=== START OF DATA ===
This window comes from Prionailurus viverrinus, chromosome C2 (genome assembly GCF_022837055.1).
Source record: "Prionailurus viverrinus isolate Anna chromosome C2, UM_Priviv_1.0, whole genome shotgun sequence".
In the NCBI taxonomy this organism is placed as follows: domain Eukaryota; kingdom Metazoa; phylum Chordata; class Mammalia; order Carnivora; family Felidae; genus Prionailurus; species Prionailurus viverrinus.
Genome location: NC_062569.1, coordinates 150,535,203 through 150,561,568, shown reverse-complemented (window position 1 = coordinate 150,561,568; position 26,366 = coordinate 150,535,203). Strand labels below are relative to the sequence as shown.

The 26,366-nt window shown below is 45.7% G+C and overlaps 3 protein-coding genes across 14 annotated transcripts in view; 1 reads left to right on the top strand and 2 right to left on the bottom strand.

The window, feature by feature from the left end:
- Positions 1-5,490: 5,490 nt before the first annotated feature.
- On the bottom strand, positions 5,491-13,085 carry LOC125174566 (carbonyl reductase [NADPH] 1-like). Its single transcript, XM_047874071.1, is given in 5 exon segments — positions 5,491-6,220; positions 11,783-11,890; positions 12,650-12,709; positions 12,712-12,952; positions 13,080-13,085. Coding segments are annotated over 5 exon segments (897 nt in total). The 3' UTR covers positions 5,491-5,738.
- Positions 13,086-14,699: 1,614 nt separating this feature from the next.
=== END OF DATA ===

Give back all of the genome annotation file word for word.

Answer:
This window comes from Prionailurus viverrinus, chromosome C2 (genome assembly GCF_022837055.1).
Source record: "Prionailurus viverrinus isolate Anna chromosome C2, UM_Priviv_1.0, whole genome shotgun sequence".
In the NCBI taxonomy this organism is placed as follows: domain Eukaryota; kingdom Metazoa; phylum Chordata; class Mammalia; order Carnivora; family Felidae; genus Prionailurus; species Prionailurus viverrinus.
Genome location: NC_062569.1, coordinates 150,535,203 through 150,561,568, shown reverse-complemented (window position 1 = coordinate 150,561,568; position 26,366 = coordinate 150,535,203). Strand labels below are relative to the sequence as shown.

The 26,366-nt window shown below is 45.7% G+C and overlaps 3 protein-coding genes across 14 annotated transcripts in view; 1 reads left to right on the top strand and 2 right to left on the bottom strand.

The window, feature by feature from the left end:
- Positions 1-5,490: 5,490 nt before the first annotated feature.
- On the bottom strand, positions 5,491-13,085 carry LOC125174566 (carbonyl reductase [NADPH] 1-like). Its single transcript, XM_047874071.1, is given in 5 exon segments — positions 5,491-6,220; positions 11,783-11,890; positions 12,650-12,709; positions 12,712-12,952; positions 13,080-13,085. Coding segments are annotated over 5 exon segments (897 nt in total). The 3' UTR covers positions 5,491-5,738.
- Positions 13,086-14,699: 1,614 nt separating this feature from the next.